Photo gallery: Moving scene as Sheringham signal box is back where it belongs

For many decades, it stood at the entrance to Sheringham town centre, playing a key role in keeping cars and trains apart as they crossed Station Road.

But for the last 40 years, the 106-year-old signal box has been no more than a museum piece, removed from the action and standing 100 metres from its former home.

Yesterday, the exile ended, as a signal manoeuvre moved it back where it belongs - and turned back the clock at North Norfolk Railway.

The box, built in 1906, will once more overlook the level crossing, which was reinstated in 2010 after a long campaign - enabling North Norfolk Railway to join up with the Bittern Line and run trains all over the country.

And the evocative story might have another chapter. For volunteers are hoping to one day restore the signal equipment to make it a working box again.

The move, which happened in persistent rain, saw a crane on the back of a lorry lower a cradle to wrap around the box to carry it to the spot that it occupied for decades until the early 1970s.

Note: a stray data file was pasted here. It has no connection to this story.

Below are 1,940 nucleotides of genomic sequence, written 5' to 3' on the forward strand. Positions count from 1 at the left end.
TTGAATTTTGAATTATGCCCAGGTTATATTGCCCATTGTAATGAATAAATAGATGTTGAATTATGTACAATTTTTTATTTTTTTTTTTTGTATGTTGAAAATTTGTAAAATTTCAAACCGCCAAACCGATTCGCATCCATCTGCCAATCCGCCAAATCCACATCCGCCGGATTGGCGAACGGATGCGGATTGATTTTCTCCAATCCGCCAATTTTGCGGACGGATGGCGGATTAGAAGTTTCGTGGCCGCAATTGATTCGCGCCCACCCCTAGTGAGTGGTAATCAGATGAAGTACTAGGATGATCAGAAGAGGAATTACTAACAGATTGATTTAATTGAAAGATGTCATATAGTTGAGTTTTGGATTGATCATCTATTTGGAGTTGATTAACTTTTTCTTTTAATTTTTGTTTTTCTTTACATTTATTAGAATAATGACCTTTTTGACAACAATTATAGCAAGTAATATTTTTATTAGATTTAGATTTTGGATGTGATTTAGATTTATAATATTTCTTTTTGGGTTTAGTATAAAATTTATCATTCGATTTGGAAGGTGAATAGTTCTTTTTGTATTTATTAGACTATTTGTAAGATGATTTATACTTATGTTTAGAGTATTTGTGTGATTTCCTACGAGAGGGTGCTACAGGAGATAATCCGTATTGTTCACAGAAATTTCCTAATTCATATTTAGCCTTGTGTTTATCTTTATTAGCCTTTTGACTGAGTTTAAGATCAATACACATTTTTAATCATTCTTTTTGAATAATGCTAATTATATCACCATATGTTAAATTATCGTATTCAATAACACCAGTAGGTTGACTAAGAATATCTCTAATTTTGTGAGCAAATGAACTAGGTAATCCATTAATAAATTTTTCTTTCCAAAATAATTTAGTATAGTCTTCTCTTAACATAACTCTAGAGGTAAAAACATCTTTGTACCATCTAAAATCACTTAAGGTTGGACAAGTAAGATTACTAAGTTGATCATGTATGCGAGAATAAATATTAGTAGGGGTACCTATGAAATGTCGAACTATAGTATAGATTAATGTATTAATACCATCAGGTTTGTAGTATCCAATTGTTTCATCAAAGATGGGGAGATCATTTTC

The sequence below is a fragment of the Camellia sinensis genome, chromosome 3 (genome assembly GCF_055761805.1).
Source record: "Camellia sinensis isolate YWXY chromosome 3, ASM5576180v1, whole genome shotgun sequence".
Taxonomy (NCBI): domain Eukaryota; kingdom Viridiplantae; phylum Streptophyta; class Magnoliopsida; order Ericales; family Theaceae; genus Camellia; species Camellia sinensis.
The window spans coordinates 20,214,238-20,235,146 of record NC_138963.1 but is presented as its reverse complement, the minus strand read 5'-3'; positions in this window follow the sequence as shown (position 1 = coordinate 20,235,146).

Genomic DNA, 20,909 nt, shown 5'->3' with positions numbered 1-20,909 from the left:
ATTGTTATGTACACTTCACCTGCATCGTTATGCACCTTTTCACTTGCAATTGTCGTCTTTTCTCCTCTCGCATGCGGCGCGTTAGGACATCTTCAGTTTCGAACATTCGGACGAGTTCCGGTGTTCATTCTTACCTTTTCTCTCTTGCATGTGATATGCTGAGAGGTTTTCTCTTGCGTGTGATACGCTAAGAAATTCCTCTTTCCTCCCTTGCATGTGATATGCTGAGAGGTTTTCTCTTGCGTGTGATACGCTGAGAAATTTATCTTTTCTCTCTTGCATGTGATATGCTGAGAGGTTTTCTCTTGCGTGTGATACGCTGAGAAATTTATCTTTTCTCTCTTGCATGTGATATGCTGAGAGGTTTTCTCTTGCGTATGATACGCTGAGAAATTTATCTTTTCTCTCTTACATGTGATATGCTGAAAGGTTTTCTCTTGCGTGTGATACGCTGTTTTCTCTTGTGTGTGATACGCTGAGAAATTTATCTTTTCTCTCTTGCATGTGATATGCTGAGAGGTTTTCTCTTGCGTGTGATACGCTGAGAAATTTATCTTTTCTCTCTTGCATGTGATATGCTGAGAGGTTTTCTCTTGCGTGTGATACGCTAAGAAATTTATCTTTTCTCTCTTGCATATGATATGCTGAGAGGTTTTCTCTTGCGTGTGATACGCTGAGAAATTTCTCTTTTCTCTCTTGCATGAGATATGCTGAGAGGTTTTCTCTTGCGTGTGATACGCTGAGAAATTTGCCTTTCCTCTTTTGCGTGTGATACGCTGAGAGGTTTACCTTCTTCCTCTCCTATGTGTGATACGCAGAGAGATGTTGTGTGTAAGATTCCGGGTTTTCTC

Colin Borg from NNR said: 'In its new position it is a terrific advertisement for the railway. You can't miss it when you drive into Sheringham.'

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The move is designed to enhance the authenticity of the popular tourist attraction by making it more as it was in its heyday.

But it has also been done with an eye on the future. For it clears the way for an ambitious scheme to reconstruct station buildings at platform two.

The buildings, which would be mirror images of the current buildings at platform one, were demolished when British Rail moved out of the station and the nearby car park was built.

Mr Borg said: 'Rebuilding the station in its original style is no light undertaking, but it's on our radar. Moving the signal box is part of that broader plan. It would give us the space to have bigger and better facilities.'

Before 1906, there was one signal box at Sheringham, which had to handle more and more train traffic during the steam rail heyday.

In 1906, two more were installed - one to the east and one to the west.